It seems ages ago now that I gave a webinar on managing money on projects, but it is taking a long time to answer all the questions that I didn’t get round to doing during the live session. Thanks to all the fabulous participants, who asked such brilliant questions! I am still trawling through them hoping to answer them all, and here is today’s batch of managing money Q&A.
Is there an industrial standard for a ball-park of the Project Management cost during estimation for all IT projects? Does it vary for Application Development projects versus Application maintenance projects? Also, does platform matter?
There is no industry standard for ball-park project management costs for IT projects. It depends on the complexity of the project. A small project that requires very little oversight, with competent and experienced developers and engineers, may only need a small amount of project management time. A complex, never-been-done-before project might need project management effort at practically full time. I don’t think the type of project, or the platform, matters much. What matters is the skill of the project manager and the complexity of the project. Look back at the statistics that your PMO has about percentage of project management time per developer day. If you really, really, don’t have a clue, start with 20%, which is one day of project management time per developer week.
Should I track project costs if I have never been required to do this? And if so, where would I begin since this would be for my information only, for now, with the intent of presenting to upper management (sponsors) to show value?
If you want to do this as a learning exercise, then go ahead. You are not required to do it, so don’t let it take up too much of your time. Are any other project managers required to do it? If so, why? Maybe they work on projects of greater strategic significance or with higher external costs. Ask your PMO why you don’t have to track costs – you might be reassured by the answer.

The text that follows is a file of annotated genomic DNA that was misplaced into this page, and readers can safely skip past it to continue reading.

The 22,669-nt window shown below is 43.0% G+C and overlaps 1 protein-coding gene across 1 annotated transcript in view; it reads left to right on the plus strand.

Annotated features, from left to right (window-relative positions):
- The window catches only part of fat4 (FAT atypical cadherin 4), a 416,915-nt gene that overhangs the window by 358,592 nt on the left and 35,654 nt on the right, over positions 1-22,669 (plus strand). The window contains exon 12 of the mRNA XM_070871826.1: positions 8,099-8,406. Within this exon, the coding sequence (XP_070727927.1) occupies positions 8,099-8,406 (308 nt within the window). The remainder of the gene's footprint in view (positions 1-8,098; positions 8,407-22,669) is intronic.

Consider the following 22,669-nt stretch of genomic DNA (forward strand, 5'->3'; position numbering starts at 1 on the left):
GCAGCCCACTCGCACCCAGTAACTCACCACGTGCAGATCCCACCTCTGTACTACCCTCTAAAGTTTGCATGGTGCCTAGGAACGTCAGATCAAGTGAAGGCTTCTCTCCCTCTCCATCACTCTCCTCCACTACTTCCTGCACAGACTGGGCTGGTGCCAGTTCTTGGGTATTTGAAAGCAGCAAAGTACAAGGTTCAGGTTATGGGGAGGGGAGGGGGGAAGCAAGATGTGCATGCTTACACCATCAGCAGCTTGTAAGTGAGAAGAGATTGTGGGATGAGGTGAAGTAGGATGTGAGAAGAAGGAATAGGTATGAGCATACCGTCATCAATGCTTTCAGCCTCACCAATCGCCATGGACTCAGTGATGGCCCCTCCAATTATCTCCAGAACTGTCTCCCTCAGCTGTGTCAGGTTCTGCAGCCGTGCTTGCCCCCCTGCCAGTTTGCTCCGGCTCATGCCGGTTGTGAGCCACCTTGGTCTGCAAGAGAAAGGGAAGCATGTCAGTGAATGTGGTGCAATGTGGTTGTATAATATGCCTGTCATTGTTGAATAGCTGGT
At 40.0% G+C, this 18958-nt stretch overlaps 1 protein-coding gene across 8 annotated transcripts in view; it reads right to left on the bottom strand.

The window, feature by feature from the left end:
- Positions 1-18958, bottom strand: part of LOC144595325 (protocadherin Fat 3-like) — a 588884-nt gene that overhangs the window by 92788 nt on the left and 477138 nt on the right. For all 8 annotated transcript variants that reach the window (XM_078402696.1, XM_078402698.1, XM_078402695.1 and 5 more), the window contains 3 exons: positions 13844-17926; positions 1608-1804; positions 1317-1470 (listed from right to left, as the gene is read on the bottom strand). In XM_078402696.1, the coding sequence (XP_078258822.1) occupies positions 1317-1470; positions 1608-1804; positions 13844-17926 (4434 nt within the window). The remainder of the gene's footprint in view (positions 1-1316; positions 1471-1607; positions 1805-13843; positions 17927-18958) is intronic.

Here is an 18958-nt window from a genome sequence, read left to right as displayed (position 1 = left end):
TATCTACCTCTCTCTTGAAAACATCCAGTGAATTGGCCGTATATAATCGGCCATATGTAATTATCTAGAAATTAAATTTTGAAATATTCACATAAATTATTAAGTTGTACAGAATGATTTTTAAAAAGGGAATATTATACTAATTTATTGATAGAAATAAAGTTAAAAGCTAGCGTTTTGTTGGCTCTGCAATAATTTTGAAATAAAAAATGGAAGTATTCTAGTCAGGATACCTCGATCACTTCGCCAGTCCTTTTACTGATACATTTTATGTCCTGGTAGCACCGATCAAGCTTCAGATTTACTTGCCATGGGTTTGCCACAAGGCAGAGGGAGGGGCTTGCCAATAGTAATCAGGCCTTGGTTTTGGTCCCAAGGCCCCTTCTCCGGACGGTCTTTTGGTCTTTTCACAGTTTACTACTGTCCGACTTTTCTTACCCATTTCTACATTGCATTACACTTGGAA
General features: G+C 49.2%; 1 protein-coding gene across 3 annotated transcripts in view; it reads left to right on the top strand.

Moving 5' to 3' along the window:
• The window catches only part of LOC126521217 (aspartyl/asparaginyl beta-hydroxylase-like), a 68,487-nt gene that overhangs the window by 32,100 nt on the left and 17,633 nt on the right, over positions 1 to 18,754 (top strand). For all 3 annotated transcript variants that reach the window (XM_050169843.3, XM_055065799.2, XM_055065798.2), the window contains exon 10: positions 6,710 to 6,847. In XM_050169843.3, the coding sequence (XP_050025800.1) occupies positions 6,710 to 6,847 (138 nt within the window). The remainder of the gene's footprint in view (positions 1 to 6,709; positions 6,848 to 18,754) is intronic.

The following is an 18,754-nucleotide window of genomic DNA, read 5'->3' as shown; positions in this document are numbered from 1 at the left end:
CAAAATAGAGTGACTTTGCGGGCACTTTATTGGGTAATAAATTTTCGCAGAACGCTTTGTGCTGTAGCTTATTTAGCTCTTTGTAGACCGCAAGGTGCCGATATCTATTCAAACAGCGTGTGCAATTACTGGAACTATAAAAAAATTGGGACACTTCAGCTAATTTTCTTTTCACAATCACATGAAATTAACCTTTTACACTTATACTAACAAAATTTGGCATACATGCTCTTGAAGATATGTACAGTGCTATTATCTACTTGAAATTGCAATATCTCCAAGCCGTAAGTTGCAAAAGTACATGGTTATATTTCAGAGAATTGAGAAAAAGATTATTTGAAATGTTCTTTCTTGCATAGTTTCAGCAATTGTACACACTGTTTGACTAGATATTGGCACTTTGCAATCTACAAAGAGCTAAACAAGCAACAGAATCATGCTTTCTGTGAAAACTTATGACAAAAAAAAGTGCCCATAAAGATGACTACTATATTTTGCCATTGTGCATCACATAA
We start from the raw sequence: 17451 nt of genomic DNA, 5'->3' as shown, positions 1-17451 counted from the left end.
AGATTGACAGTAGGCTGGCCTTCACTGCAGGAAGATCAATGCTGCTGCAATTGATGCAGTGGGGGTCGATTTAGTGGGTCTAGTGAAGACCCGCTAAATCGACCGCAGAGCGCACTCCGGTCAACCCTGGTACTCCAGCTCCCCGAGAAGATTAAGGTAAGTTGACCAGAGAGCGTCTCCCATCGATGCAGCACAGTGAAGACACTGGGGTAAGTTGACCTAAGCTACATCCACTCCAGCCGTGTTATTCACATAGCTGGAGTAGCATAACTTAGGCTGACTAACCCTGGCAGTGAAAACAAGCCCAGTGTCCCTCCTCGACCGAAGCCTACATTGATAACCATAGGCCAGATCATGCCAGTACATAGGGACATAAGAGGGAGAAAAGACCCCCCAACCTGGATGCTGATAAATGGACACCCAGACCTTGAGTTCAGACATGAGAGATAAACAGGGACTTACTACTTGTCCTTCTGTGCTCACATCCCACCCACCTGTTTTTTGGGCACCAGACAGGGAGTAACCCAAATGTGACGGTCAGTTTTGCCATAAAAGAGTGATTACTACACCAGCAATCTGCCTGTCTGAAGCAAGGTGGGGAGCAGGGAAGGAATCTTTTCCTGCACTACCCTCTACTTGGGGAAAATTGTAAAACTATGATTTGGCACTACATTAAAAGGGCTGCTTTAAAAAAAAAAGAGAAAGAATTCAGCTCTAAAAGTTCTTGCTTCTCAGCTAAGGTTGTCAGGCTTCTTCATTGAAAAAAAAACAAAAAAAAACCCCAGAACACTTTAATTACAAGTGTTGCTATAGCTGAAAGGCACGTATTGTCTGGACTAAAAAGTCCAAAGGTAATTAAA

If you’d still like to do so, you could start with tracking your time, and then talking to the Finance department about the daily rate for resources so you can put a financial value on that. If you are only managing a project with people resources, and not other expenditure, you can track how much effort it is taking to complete the project. If you are spending money on other things, like buying computers or hiring a contractor, you can add those in too.
Do you have publicly available SharePoint templates (e.g. budget tracker)? Or url?
No, sorry. Although this is an excellent suggestion. I’ll see if I can sort something out. On another note, why would you want to use a SharePoint template as a budget tracker? It’s not designed to be a spreadsheet so that is going to give you a lot more work to do. Use a spreadsheet programme, and get it to do all the maths for you.
Salary and contractor costs are sensitive information. How do you share the entire budget with the team without divulging this sensitive information?
You don’t. Sharing capital expenditure – buying things – is different from sharing operating expenditure. To be honest, not many project mangers have access to salary information for the people on their teams anyway. That’s normally data belonging to the line manager. You may have day rates set by the company for different types of resources, which are not the same as salary figures. These will be publicly available.
You can see the whole presentation online here, via a recording of the webinar. I’ll have some more Q&A for you soon! Got any questions? Leave me a comment and I’ll answer them in a future post.